Definition of program

Also (chiefly British) programme. Short for shot program. The enumerated trick shots that must be performed in the fields of artistic billiards (70 pre-determined shots) and artistic pool (56 tricks in 8 "disciplines").

24 Random Essential Billiards Terms

To take one's two-piece cue stick apart. When done before a game's conclusion, it often indicates that the game is conceded.
Chiefly British: bank shot played up and down the longer length of the table off a short rail and into a corner pocket, as opposed to the more common bank across the short length into a center pocket or corner.
To maneuver a ball on a shot so that it will be favorably positioned for later play into a particular pocket, even at the expense of sacrificing position or the inning to achieve that result.
Also the hook. In snooker, a type of mechanical bridge that has only recently been endorsed by the WPBSA to allow its use in major tournament play. It is a normal rest with the head in line with the shaft, but the last foot or so of the shaft is curved. This allows players to position the curved end around an obstructing ball that would have otherwise left them hampered on the cue ball and in need of a spider or swan with extensions, which would have less control.
This is a simple method of gambling where bets are determined between each game instead of playing matches.
This is the ball that sits in the front, or apex, position in the rack.
A common way to keep track of games won when playing for small money is to use a coin that is placed under the rail next to the diamonds on the rail. The center diamond at the head of the table is taken as zero, and each diamond from that is considered to be one game. To go 'around the world' is to beat your opponent so badly that the coin travels all the way around the diamonds on the table.
(Chiefly British.) In snooker and blackball/eight-ball pool, an instance where the cue ball has been potted (pocketed) after contacting an object ball. It is a fault (foul) in most games. There is no equivalent (current) American term for this specific means of pocketing the white ball. Compare losing hazard, scratch.
Two or more object balls that are touching or are close together.
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Derived from "sitting duck", usually referring to an object ball sitting close to a pocket or so positioned that is virtually impossible to miss. Same as hanger (US, colloquial), sitter (UK).
When the object ball lies behind another ball which makes it impossible to be struck by the cue with a direct hit.
To reach a certain position in a tournament. "I placed 17th." "She will probably place in the money this time."
A highly abrasive tip tool used to shape an unreasonably flat new cue tip, or misshapen old one, into a more usable, consistently curved profile, most commonly the curvature of a nickel or dime (or equivalently sized non-US/Canadian coin) for larger and smaller pool tips, respectively. Similar to a scuffer, but deeper and rougher.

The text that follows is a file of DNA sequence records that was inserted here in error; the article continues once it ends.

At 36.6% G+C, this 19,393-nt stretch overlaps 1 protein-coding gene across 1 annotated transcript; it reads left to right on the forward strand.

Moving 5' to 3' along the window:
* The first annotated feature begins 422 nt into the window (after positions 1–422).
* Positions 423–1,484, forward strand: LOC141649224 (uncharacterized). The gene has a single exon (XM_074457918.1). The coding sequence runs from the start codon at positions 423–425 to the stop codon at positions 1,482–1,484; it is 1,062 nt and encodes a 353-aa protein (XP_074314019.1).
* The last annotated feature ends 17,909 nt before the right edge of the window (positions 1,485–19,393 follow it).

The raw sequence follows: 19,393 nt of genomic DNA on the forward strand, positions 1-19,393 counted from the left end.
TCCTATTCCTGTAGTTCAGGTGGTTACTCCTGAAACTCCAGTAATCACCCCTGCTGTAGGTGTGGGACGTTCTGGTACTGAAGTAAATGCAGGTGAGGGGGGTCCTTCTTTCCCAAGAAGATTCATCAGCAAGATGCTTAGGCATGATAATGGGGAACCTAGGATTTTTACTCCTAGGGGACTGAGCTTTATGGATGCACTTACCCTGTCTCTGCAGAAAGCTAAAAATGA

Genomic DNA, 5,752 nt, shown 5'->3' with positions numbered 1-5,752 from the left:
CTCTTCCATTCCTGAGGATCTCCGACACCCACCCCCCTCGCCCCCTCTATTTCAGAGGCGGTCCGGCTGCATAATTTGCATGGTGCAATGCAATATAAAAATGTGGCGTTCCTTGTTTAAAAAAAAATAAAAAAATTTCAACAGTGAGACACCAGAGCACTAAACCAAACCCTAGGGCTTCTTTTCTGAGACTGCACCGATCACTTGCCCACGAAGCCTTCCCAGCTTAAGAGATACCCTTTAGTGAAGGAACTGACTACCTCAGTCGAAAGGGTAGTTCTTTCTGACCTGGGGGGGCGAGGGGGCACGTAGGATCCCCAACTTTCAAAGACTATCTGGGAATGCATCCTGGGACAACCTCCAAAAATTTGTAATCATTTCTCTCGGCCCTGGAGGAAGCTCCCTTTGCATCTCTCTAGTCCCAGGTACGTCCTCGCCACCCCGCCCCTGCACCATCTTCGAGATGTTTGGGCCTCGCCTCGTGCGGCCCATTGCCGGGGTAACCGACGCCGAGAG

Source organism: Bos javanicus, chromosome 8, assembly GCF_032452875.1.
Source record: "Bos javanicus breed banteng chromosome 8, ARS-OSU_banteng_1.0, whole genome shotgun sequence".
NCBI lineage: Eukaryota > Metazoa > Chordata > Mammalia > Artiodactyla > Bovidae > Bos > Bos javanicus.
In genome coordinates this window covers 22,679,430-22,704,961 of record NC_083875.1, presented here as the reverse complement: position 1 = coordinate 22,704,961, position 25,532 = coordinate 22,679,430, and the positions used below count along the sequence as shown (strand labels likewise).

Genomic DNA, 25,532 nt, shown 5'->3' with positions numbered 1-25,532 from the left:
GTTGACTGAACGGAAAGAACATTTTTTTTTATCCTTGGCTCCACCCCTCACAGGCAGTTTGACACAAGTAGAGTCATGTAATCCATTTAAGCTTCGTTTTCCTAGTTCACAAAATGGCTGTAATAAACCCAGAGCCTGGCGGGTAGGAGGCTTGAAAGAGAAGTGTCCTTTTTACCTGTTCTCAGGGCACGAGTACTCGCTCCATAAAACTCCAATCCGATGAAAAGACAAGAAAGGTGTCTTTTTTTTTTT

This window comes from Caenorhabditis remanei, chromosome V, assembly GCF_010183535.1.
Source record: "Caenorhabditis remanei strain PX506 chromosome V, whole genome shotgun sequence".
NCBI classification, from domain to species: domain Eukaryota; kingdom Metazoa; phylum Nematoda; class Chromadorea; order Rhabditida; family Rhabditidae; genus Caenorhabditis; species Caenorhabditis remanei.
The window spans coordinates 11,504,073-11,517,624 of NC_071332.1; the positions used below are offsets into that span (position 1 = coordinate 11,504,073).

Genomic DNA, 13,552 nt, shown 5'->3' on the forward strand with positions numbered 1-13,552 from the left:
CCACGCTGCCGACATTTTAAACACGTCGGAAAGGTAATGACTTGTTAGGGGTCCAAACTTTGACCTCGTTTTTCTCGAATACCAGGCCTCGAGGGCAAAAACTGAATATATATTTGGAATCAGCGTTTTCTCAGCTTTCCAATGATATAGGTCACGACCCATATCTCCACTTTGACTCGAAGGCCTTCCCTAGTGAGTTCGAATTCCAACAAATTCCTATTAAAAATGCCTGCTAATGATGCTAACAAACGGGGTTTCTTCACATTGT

When a particular ball is given as a handicap in nine-ball, designating that ball in turn means that it must be made in rotation, when it is the lowest numerical ball remaining on the table, and cannot be made to garner a win earlier in the game by way of a combination, carom or any other shot. For example, if a player is spotted the 8 ball, he only wins by making that ball after balls 1 through 7 have been cleared from the table.
In snooker, the pocket nearest the yellow spot.
In snooker, the colour ball worth 5 points, whose spot is at the center of the table.
Three Ball is a pocket billiards folk game played with three standard pool object balls and a cue ball. The goal is to pocket the three object balls in as few shots as possible.
0-2 Barbecue is a slang billiard term that refers to a single player loosing the first 2 matches in a double elimination tournament. This double loss results in that player being knocked out of the tournament without winning even one game.
A pocket; usually used in disgust when describing a scratch (e.g., "the cue ball's gone down the sewer").
In the UK, one of the two pockets one either side of a pool, snooker or English billiards table halfway up the long rails.
Inadvertent english placed on the cueball by a failure to hit it dead center on its horizontal axis. It is both a common source of missed shots and commonly overlooked when attempts are made to determine the reason for a miss. In UK parlance this is usually called 'unwanted side'.
In snooker, the cushion opposite the top cushion and bounded by the yellow and green pockets (i.e. same as bottom cushion).
The material which covers the bed and cushions of a pool table. The cloth used to cover a pool table is very special and can come in a variety of grades. Along with the general quality of the table itself, the cloth play a very important role in how a particular table plays.
Making all of the required shots in a game (rack) without the opponent ever getting to the table or getting back to the table.